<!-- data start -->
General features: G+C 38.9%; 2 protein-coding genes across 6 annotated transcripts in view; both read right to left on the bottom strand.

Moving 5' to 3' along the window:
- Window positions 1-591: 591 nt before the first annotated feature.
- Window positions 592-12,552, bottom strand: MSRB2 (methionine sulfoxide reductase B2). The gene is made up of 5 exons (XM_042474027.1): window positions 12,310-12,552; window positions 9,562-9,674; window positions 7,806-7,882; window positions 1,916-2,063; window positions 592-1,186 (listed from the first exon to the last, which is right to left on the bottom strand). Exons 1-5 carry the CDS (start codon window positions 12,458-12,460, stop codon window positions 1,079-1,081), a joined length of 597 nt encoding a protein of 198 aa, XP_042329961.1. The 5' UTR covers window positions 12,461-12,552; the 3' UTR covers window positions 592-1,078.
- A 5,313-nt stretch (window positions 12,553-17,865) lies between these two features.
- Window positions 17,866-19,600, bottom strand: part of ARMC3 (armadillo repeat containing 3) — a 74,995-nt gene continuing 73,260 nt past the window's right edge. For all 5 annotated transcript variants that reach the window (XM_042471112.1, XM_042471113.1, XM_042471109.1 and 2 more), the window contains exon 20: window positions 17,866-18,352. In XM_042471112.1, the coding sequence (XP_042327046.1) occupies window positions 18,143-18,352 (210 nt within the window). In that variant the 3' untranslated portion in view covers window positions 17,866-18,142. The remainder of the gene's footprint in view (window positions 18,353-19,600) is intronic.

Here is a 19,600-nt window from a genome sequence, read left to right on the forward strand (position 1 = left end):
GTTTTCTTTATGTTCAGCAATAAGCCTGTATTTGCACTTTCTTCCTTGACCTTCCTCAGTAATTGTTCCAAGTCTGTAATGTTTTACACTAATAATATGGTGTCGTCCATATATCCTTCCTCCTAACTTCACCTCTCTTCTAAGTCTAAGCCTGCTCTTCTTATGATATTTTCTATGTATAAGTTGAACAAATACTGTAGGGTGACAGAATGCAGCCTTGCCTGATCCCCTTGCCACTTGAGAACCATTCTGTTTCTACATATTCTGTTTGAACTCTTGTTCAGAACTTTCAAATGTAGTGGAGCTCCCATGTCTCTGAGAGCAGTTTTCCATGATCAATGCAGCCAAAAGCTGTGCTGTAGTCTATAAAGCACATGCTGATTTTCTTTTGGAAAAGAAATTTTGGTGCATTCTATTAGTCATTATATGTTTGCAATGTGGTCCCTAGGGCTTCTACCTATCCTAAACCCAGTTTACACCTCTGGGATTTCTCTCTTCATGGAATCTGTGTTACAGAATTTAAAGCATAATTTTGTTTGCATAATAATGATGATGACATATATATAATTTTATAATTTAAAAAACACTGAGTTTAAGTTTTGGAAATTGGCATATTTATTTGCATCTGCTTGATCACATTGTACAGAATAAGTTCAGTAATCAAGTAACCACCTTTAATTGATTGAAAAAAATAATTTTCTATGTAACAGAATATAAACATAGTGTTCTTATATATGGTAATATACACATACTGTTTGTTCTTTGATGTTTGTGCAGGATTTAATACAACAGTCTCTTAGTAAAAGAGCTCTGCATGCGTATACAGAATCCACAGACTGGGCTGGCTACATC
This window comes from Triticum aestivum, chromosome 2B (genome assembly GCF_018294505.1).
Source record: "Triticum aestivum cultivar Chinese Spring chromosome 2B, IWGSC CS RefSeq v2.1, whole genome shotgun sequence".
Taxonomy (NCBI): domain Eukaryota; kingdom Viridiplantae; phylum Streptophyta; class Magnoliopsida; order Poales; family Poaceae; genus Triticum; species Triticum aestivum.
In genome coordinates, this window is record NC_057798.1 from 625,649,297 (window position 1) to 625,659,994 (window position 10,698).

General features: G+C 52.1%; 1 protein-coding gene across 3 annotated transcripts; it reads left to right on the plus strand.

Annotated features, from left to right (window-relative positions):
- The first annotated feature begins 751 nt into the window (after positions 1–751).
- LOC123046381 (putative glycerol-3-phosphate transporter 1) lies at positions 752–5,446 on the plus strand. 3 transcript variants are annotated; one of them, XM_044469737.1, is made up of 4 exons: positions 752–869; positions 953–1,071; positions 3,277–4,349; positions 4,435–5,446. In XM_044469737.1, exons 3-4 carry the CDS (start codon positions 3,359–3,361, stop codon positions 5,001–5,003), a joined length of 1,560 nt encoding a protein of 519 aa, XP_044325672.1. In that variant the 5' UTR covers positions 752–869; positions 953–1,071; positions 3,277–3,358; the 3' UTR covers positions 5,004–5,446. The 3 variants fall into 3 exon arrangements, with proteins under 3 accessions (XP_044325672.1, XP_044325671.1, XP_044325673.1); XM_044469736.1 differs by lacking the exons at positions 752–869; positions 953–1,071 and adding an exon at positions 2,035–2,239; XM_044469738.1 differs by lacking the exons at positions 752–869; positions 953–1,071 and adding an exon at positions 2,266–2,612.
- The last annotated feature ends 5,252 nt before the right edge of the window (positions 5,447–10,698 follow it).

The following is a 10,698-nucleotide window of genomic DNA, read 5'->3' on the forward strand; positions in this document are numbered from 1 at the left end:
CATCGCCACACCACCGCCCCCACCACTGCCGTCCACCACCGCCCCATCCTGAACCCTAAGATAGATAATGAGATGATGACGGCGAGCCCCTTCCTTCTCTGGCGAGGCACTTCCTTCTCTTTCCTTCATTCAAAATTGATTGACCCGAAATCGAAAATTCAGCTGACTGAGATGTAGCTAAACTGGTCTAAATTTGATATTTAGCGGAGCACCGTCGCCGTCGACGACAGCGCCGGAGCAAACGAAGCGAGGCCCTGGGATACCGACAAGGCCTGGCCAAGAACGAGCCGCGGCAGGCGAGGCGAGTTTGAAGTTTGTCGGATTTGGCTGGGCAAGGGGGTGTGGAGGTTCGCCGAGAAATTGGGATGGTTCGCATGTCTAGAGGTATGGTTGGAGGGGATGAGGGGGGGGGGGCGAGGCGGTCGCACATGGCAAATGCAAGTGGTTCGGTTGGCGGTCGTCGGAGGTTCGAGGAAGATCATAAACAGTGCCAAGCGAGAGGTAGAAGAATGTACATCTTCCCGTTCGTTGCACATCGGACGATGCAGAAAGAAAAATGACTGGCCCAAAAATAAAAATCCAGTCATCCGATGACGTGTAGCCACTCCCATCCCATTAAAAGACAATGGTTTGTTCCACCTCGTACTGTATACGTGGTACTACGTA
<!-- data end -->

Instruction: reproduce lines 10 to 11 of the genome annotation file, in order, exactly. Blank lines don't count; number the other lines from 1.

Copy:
Source record: "Triticum aestivum cultivar Chinese Spring chromosome 2B, IWGSC CS RefSeq v2.1, whole genome shotgun sequence".
Taxonomy (NCBI): domain Eukaryota; kingdom Viridiplantae; phylum Streptophyta; class Magnoliopsida; order Poales; family Poaceae; genus Triticum; species Triticum aestivum.